This piece documents what we worked on between 2010 and 2014.
When I look at his swing, I see a stance that is right on the edge of creating similar problems to those that Allen Craig experienced.
Very wide stance and then a stride on top of it. Going to be VERY difficult to keep from locking up the hips, which will create a problem with warning track power (and probably average).
Needs to narrow up his stance and/or shorten his stride so he can...
- Keep his back foot flat on the ground during his stride and the start of his swing.
- Fully and powerfully rotate his hips.
Also needs to open up his front foot, again to ensure full hip rotation and ensure he doesn't run into a problem with warning rack power.
HIM: "Chris this is your old friend Tommy Pham. I have a question regarding head movement. Have you discovered any drills to improve it? I'm just looking for ways to improve and get better thanks, Tommy"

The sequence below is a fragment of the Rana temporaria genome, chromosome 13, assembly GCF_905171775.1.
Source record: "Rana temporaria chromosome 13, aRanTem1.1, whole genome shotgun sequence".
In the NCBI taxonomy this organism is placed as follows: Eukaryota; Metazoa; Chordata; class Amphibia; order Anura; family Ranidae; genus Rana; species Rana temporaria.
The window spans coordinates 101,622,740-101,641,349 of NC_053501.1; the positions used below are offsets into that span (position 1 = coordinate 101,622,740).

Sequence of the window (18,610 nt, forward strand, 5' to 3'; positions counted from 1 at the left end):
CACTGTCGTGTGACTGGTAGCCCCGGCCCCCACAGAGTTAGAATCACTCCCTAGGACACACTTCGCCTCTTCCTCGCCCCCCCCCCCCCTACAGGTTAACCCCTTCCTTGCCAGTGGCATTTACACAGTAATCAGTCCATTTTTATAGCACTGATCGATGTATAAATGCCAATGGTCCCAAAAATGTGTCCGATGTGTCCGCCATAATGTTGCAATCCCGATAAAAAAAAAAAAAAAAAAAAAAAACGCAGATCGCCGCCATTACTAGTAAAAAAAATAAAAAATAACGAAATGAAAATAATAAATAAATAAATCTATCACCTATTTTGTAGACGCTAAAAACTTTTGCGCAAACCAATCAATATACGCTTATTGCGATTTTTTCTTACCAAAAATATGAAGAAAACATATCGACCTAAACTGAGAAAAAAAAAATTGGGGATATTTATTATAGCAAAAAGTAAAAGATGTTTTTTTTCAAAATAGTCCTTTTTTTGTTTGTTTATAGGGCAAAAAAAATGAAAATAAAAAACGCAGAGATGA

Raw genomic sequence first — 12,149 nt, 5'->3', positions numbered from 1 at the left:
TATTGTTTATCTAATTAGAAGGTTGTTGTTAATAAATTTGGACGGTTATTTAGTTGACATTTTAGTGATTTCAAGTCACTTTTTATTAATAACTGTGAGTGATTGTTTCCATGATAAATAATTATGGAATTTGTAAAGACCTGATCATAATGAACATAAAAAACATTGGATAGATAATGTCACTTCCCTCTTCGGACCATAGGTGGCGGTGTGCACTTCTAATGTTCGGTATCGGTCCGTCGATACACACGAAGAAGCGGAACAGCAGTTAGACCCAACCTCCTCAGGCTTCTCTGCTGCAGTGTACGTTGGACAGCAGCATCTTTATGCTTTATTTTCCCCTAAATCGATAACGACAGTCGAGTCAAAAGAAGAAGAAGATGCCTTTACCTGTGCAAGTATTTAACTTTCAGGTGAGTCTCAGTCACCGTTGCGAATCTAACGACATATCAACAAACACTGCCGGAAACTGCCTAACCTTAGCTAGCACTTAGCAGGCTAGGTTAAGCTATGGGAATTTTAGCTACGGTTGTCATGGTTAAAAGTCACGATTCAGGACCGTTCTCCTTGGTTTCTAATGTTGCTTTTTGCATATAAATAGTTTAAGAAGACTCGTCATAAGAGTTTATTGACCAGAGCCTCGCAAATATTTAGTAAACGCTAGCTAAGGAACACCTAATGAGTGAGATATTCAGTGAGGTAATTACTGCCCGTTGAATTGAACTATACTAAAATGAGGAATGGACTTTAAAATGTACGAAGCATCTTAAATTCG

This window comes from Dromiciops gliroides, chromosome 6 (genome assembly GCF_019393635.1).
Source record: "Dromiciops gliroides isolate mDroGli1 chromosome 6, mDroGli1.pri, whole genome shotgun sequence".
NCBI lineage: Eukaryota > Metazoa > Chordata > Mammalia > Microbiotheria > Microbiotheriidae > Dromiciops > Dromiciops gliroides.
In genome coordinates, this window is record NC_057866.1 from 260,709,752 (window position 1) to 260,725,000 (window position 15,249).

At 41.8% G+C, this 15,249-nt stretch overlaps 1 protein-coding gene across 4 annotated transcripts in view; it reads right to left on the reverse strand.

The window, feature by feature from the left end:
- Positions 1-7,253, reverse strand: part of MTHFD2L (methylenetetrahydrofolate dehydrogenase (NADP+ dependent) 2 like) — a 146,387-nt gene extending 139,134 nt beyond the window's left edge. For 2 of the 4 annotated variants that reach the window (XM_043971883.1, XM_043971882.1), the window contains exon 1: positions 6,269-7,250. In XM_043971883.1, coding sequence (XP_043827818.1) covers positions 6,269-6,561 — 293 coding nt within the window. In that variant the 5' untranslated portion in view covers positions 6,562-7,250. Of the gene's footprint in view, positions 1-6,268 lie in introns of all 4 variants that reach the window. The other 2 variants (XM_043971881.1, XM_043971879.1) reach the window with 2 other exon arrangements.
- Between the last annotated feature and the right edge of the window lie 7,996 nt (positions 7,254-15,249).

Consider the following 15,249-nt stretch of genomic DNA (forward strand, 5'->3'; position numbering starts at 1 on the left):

ME: "I looked at some of my clips from late May. I really don't see a problem with head movement. Your head is pretty stable.Just make sure that you are tracking the ball with your eyes and not your head and don't worry about trying to see the ball hit the bat (it's impossible). If you are wondering about your ability to make consistent contact, I do see a couple of things that could explain some stuff.
P.S. If you know him, I'd love to know if Xavier Scruggs is trying to throw his hands at the ball. If he is, them IMO he won't hit at the major league level because he doesn't have enough adjustability to hit in the big leagues. If you are trying to throw your hands at the ball, then that could be some of what I'm seeing."
Don't want to overwhelm you, so here are the two things I'd work on.
1. Sway. As I said, you're swaying back toward the catcher too much. Pujols, Holliday, Ortiz, and such just un-weight their front feet without swaying back very much.
2. Shift and Load. Look at the page on my client site...
You don't load your shoulders or hands at all, and I think you could improve your hip/shoulder separation and hip rotation if you did something to hold your shoulders back just a bit as your hips open up underneath them. Also see these pages and look at what Beltran does.